20 Aug 2019 A rare breed: Maumelle volunteer firefighter recognized
Story and photos
by Dwain Hebda
When Maumelle’s firefighters get the call, there are two things they can always count on. One is their training. The second is Marty Newsom.
Newsom doesn’t have to be here. A husband and father of two, he has plenty of family obligations to fill his time other than firefighting. Frankly, at 48 years of age, his body doesn’t need the punishment of the job either. And he certainly doesn’t do it for the money, which is a good thing because it wouldn’t get him very far. Newsom is that rare breed of individual who volunteers to put himself in harm’s way to protect the lives and property of neighbor and stranger alike.
“The career guys, they’ve always been very welcoming,” he said. “They love the volunteers because when there is a structure fire or they’re short-staffed or have several calls at one time and everybody gets spread out, extra bodies are helpful. ‘Hey, go throw a ladder around the backside, hook this hose up over here, take this over there, pack up and go in and relieve so and so.’
“On a fire scene, it’s just so crazy and chaotic sometimes, that extra hands come in handy. Even if I may not know how to do everything, I know how to do enough to help.”
Newsom got the idea to join the ranks of firefighters in 2016. A co-worker, a longtime Maumelle volunteer firefighter, would revel him with stories and one day mentioned a class was opening up for those interested in joining the volunteer ranks.
It sounded to Newsom like something worth checking out. It wasn’t long before he realized how demanding this newfound activity would be.
“I started with, I think there were 17 in our class,” he said. “By the time we finished, there were four of us left.”
Newsom trained for months both in the classroom and in live fire exercises in order to get to where he could function with his comrades. Even today, he trains twice a month with the squad to stay sharp.
“As far as passing enough of the emergency medical responder classes, the stuff that would allow me to start participating, it was probably eight or nine months, something like that,” he said. “You’re never really finished; even the career guys train every day.”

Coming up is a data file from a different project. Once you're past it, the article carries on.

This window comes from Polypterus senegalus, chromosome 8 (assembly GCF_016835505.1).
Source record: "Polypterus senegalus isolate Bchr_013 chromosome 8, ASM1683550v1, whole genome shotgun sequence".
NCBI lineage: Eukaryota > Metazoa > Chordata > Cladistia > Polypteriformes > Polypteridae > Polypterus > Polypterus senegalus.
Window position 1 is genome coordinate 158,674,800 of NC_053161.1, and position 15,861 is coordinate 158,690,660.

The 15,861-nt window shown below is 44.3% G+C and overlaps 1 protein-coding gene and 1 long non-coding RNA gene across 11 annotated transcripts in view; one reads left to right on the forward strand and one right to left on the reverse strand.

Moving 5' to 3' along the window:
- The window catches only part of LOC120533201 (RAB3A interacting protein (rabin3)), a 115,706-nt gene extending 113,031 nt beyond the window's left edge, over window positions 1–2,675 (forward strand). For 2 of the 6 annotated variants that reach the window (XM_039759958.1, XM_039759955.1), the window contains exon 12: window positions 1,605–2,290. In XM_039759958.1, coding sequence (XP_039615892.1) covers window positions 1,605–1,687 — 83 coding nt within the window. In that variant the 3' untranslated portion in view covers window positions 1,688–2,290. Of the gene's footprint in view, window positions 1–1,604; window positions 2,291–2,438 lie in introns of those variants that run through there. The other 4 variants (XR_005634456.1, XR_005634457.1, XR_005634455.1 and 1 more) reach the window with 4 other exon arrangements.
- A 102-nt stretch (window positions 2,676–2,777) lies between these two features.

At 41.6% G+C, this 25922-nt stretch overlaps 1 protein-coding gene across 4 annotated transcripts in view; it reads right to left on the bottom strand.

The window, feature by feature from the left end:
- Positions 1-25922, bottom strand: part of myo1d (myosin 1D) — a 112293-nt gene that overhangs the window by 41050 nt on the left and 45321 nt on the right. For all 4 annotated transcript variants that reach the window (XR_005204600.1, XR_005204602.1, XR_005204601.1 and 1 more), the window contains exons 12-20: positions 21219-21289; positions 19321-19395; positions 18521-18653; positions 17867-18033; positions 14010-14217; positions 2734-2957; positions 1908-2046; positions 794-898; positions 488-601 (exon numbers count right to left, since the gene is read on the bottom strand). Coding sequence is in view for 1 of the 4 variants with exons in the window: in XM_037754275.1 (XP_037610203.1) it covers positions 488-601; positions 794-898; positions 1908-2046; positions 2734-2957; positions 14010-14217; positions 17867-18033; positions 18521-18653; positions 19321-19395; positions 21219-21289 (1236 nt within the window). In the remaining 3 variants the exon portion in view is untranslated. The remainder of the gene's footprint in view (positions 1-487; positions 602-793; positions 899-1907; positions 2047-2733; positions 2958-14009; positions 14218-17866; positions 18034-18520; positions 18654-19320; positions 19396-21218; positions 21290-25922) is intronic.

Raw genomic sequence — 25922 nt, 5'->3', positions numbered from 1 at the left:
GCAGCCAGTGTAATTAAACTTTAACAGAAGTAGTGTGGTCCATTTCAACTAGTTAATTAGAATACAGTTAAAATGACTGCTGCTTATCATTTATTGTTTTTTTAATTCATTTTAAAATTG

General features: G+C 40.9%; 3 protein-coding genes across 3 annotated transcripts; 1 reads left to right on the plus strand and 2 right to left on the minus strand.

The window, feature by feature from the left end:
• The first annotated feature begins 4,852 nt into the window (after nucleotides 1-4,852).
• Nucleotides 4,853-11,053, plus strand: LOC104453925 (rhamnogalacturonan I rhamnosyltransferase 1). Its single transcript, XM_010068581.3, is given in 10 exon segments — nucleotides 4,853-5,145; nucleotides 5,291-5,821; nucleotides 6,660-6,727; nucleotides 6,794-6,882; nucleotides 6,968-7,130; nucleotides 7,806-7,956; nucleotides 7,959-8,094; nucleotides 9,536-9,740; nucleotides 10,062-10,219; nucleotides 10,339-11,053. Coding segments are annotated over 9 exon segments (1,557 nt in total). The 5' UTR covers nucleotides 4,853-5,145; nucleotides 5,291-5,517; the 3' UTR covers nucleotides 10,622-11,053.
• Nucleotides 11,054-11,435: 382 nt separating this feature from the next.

The training is understandably rigorous, given that volunteer firefighters aren’t mere bystanders at the scene of an emergency. They are allowed to go and do everything career fire fighters do, limited only by certain medical certifications and specialized training. The longer Newsom and his classmates lasted, the harder the instructors pushed them, especially during the live training events.
“The structure fire class I went through was up in Conway,” he said. “It was four weekends, starting Friday night and running all day Saturday. It involved going through structure fires on multiple levels, multiple fires, multiple victims, basement crawls. They put you in some pretty tough situations.
“It’s all monitored; there’s instructors there, so in a way you’re kind of at ease because if you get in trouble, you know they’re there. But they push you and put you into some intense situations where you can’t see anything, you don’t know how much air you’ve got left and you’re trying to drag somebody out of there.”
As for being at an age where he could pass for some of his fellow firefighters’ father, Newsom’s determination and drive earned him the respect of his colleagues.
“Well, I’ve always been pretty active,” he said. “I mean I’m not going to say I’ve always been in tip-top shape, but I’m probably in better shape now than I have been in a long time, just trying to keep up with those guys.”
Newsom did more than hold his own. Linked to the station’s dispatch via a smartphone app, he became a regular responder to emergency alarms. So much so, in fact, he was recently recognized by the Maumelle Fire Department as Volunteer Firefighter of the Year. He also received the Ready and Reliable Award, denoting the volunteer responding to the most calls that year.
And just how many calls did Newsom answer? Even he doesn’t know for sure, but he’ll tell you one thing; there’s more where that came from.
“It’s pretty intense, but I enjoy it,” he said. “I’d like to do it as long as I’m healthy enough to pull my own weight. Once I start becoming a burden or a liability on a fire scene, I think it’ll be time to step down. But as long as I can be an asset, I’d like to do it as long as I can.”